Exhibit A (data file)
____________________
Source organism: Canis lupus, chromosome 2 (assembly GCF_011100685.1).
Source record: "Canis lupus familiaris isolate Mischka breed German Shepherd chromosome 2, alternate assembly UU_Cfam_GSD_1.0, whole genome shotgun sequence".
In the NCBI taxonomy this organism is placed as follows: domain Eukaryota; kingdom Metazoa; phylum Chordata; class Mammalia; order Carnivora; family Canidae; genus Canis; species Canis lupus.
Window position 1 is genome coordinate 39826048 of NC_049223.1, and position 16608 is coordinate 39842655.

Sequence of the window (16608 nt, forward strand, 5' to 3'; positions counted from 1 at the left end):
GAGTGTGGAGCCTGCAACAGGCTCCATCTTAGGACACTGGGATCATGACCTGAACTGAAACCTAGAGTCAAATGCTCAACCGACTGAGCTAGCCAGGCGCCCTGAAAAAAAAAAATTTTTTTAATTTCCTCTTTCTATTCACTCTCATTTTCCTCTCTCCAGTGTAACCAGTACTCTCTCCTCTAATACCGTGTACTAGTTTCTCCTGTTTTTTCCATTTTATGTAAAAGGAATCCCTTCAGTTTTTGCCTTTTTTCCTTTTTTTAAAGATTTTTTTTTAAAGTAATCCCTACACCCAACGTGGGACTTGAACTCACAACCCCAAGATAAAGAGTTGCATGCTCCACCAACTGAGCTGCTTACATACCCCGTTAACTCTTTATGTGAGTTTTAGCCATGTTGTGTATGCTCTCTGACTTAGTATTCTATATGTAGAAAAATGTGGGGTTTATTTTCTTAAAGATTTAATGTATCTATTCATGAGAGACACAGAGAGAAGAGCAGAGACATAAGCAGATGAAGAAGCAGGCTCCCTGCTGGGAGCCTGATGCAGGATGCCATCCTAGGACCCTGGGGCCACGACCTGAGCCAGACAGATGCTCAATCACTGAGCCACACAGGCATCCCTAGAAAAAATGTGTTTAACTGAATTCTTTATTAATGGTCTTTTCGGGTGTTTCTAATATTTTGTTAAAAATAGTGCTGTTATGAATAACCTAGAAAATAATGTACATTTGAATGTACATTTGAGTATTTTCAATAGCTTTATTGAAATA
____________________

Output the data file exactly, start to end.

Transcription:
Source organism: Canis lupus, chromosome 2 (assembly GCF_011100685.1).
Source record: "Canis lupus familiaris isolate Mischka breed German Shepherd chromosome 2, alternate assembly UU_Cfam_GSD_1.0, whole genome shotgun sequence".
In the NCBI taxonomy this organism is placed as follows: domain Eukaryota; kingdom Metazoa; phylum Chordata; class Mammalia; order Carnivora; family Canidae; genus Canis; species Canis lupus.
Window position 1 is genome coordinate 39826048 of NC_049223.1, and position 16608 is coordinate 39842655.

Sequence of the window (16608 nt, forward strand, 5' to 3'; positions counted from 1 at the left end):
GAGTGTGGAGCCTGCAACAGGCTCCATCTTAGGACACTGGGATCATGACCTGAACTGAAACCTAGAGTCAAATGCTCAACCGACTGAGCTAGCCAGGCGCCCTGAAAAAAAAAAATTTTTTTAATTTCCTCTTTCTATTCACTCTCATTTTCCTCTCTCCAGTGTAACCAGTACTCTCTCCTCTAATACCGTGTACTAGTTTCTCCTGTTTTTTCCATTTTATGTAAAAGGAATCCCTTCAGTTTTTGCCTTTTTTCCTTTTTTTAAAGATTTTTTTTTAAAGTAATCCCTACACCCAACGTGGGACTTGAACTCACAACCCCAAGATAAAGAGTTGCATGCTCCACCAACTGAGCTGCTTACATACCCCGTTAACTCTTTATGTGAGTTTTAGCCATGTTGTGTATGCTCTCTGACTTAGTATTCTATATGTAGAAAAATGTGGGGTTTATTTTCTTAAAGATTTAATGTATCTATTCATGAGAGACACAGAGAGAAGAGCAGAGACATAAGCAGATGAAGAAGCAGGCTCCCTGCTGGGAGCCTGATGCAGGATGCCATCCTAGGACCCTGGGGCCACGACCTGAGCCAGACAGATGCTCAATCACTGAGCCACACAGGCATCCCTAGAAAAAATGTGTTTAACTGAATTCTTTATTAATGGTCTTTTCGGGTGTTTCTAATATTTTGTTAAAAATAGTGCTGTTATGAATAACCTAGAAAATAATGTACATTTGAATGTACATTTGAGTATTTTCAATAGCTTTATTGAAATA